The Investigation of Familial Executive Functioning as an Endophenotype for Obsessive Compulsive Disorder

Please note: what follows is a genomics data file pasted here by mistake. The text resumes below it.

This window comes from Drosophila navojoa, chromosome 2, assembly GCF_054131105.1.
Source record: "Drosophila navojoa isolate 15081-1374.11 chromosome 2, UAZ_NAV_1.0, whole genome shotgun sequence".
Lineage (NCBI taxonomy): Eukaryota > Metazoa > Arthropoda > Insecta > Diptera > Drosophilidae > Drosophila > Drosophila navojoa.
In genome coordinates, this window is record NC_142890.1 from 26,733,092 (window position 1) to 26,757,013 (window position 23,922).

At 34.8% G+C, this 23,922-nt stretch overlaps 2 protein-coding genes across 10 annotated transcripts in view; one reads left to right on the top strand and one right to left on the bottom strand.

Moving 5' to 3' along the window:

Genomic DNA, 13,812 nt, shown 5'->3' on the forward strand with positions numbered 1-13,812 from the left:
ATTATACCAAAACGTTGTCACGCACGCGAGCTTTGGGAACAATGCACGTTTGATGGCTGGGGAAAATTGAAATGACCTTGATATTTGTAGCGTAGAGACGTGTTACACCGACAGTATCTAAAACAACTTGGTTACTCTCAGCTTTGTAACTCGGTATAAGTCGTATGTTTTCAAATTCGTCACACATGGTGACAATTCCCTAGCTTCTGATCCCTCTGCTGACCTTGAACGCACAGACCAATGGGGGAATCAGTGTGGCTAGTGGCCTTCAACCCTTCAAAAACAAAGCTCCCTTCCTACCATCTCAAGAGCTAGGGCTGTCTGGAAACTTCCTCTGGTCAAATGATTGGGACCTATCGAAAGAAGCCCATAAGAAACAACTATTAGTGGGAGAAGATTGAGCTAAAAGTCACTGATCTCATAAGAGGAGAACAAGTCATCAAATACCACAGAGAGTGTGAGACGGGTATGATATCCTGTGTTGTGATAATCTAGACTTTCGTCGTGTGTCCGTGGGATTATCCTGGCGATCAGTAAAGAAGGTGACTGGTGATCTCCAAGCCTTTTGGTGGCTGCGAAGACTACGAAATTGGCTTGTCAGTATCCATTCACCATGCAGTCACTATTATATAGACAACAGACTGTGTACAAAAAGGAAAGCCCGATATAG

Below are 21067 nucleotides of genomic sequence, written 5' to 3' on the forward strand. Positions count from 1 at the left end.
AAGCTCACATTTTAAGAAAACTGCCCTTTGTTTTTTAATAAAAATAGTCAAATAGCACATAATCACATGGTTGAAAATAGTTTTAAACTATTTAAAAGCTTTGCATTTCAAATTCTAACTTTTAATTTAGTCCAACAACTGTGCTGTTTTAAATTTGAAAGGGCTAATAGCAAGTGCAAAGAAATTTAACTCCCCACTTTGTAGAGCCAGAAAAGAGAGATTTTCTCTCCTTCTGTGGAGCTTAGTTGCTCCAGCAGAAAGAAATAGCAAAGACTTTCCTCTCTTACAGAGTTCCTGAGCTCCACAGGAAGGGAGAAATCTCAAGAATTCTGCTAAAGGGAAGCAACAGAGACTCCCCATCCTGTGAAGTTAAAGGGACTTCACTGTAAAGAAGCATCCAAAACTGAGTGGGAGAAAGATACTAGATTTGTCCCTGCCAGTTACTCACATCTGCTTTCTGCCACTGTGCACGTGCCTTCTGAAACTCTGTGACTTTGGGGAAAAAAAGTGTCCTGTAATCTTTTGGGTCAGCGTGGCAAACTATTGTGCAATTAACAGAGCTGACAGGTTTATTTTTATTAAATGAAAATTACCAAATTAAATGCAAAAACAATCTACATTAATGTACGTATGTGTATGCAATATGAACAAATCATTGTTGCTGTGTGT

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Obsessive Compulsive Disorder (OCD) is a disabling neuropsychiatric disorder (Murray & Lopez, 1996) that is believed to develop through a combination of genetic and environmental factors (e.g., Grados & Wilcox, 2007). Discovering the genes for OCD may lead to a more precise diagnostic classification (Menzies et al., 2007) and greater precision with treatment (Miguel et al., 2005). Given the difficulty in finding the genes to OCD, the concept of an endophenotype was adopted to narrow the pathway to identifying the genes (Gottesman & Gould, 2003). Researchers have hypothesized that specific deficits in executive functioning (EF) could be an endophenotype for OCD (e.g., Menzies et al., 2007; Viswanath, Reedy, Kumar, Kandavel, & Chandrashekar, 2009). However, there also have been scholars suggesting that these specific EF deficits are not impaired in individuals with OCD (e.g., Abbruzzese, Ferri, & Scarone, 1995; Beers et al., 1999). Thus, this relation was investigated. Twenty-eight families, which included children or adolescents with a diagnosis of OCD and their adult relatives without a diagnosis of OCD, were investigated using an ecologically-valid measure of specific EF deficits to investigate specific EF deficits in these families. Since scholars have noted a relation between ADHD and specific EF deficits (e.g., Slaats-Willemse, Swaab-Barneveld, de Sonneville, & Buitelaar, 2007), specific EF deficits also were investigated in the same participants who had a diagnosis of ADHD. For this study, data that were collected as part of the Johns Hopkins Pediatric OCD genetic study conducted at Johns Hopkins University (JHU) was analyzed. Preliminary analyses indicated significant specific EF deficits in children and adolescents with OCD, but not in their adult relatives without OCD. Additional analyses will be conducted and reported regarding specific EF deficits and the comorbid diagnosis of ADHD in the same children and adolescence with OCD and their adult relatives.